Also, I'm finally going to do something with the Stop 'n Swop system that I've been quietly implementing since 2012...

Bibby Platformer
I've also been making a lot of progress on my indie platformer project that had been sitting on the back burner for practically forever. The engine is complete, and most of the graphics and audio are in place. The main thing I need to now is design the levels and add more enemies, obstacles, and gimmicks. Once the Classic Bibby Games Renovation Project is done, I hope to resume working on this.

Career Fantasy
Also known as Career Saga (or possibly another name - the title isn't set in stone!), this is another project that deserves more love! I've been slowly but steadily making progress here. I've upgraded the engine to GM Studio 1.4 (staying in GM 8 forever was probably going to be unwieldy), and a certain awesome person is making some sprites. More to come...
Google Photos OCR has gotten pretty good I took a photo of the box of Mario Kart: Double Dash!!, and it got uploaded to Google Photos.

Apparently Google Photos detected that there was a lot of text in this image, and it offered to convert it for me. Here's what I got:

Google Photos OCR feature
GAMECUBE
MARIOKART Double Dash!! ,
Team Up for Twice the Fun!


I'm kind of impressed that Google could pick up most of the text on the page. I'm also impressed that the Google Photos search feature has gotten as good as it has.
Playing the Zelda CD-i games reborn! Someone recently remade two of the infamous CD-i Zelda games in Game Maker Studio. Now you can "enjoy" Link: Faces of Evil and Zelda: Wand of Gamelon in all their glory, even if you lack a way to the play the originals!

Download them here... if you dare.

Normally I wouldn't encourage 1:1 remakes of commercial games, but this is a unique case. The odds of these games getting re-released are about nil, for obvious reasons. It's difficult to find the original physical media and a working CD-i to play them on, and my understanding is CD-i emulation is quite an iffy proposition. The remake also offers some optional features that aim to improve upon the original games. So yeah, this is quite a remarkable project.

I haven't played them very long, but I can definitely see why the original games have gone down in infamy! The cutscenes of YTP fame are ripe fodder for parody - and the quality doesn't get better after the legendary opening cutscene. ("My cakes will burn!")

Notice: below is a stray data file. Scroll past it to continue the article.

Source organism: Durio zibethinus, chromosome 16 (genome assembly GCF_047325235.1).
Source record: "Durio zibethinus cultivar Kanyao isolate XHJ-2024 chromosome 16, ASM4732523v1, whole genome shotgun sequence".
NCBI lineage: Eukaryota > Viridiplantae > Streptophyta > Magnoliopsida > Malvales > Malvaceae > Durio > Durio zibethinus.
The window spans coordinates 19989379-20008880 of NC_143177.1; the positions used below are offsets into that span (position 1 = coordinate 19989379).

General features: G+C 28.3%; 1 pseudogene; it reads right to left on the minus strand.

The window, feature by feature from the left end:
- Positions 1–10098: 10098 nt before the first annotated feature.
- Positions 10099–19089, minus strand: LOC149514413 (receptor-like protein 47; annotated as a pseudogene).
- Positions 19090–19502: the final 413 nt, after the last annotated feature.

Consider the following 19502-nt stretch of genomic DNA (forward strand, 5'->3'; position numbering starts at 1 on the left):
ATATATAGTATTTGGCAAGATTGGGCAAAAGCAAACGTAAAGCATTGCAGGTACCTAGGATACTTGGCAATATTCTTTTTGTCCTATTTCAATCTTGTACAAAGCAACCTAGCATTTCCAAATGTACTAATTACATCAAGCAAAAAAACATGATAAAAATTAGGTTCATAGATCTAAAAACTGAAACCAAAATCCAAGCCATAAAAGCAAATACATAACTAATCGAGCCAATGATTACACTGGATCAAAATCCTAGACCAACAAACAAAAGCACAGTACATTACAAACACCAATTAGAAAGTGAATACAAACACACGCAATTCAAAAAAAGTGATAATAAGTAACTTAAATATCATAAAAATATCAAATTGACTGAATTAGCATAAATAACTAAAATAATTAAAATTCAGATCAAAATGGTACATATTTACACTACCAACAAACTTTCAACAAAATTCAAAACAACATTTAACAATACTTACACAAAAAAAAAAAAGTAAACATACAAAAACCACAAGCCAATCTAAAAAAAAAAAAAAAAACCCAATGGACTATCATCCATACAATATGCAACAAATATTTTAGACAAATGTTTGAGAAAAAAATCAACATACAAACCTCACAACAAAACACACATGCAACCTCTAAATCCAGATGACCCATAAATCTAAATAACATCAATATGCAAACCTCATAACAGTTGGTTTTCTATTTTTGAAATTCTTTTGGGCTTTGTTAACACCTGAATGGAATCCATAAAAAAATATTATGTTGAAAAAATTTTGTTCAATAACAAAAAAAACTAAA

The in-game graphics are actually a lot better than the cutscenes. Some of the backgrounds, especially the world map, are nice. The animations are a little shaky, but there is some charm to the graphics. Sadly, it's often hard to tell where platforms begin and end, which makes a lot of the platforming sections needlessly confusing and frustrating.

The gameplay takes a lot of inspiration from Zelda II. That's not a bad thing - Zelda II certainly isn't my favorite entry in the Zelda series, but it has a lot of interesting ideas that really haven't been explored since then. Unfortunately, the CD-i games borrow the Zelda II format and generally make things a lot worse.

Boss fights are kind of boring. Most of them require you to use a special weapon - and unlike regular Zelda games, this probably isn't something you recently acquired. In fact, it's likely a weapon that comes from another level. So it's easy to trek through a dungeon and find you're unable to beat the boss because you don't have the weapon you need. Fortunately, once you have said weapon, the boss goes down very easily.

The soundtrack is better than you'd expect. The super-80's soundtrack feels very different from the "real" Zelda games, but there are some catchy tunes in this game. (It's possible that a couple of them got lodged in my head this week.)

It's nice that Princess Zelda enjoys a starring role in Wand of Gamelon - there weren't too many adventure game heroines in that era. Zelda's controls are exactly the same as Link's, though, and they each get many of the same items and fight the same regular enemies. It might've been more interesting if Zelda had gotten a unique move or something.

(I also like how Link is informed at the beginning of Faces of Evil that he doesn't have time to grab his stuff... yet you spend an awful lot of time early in the game trying to gather basic items essential to advancing in the game.)

In short, the CD-i Zelda games are an "interesting" experience - and not necessarily a good kind of interesting! They're worth checking out if you're curious, but you might get more enjoyment out of watching someone else play them - or scrubbing all the floors in Hyrule.

(Also, the remakes themselves are amazing.)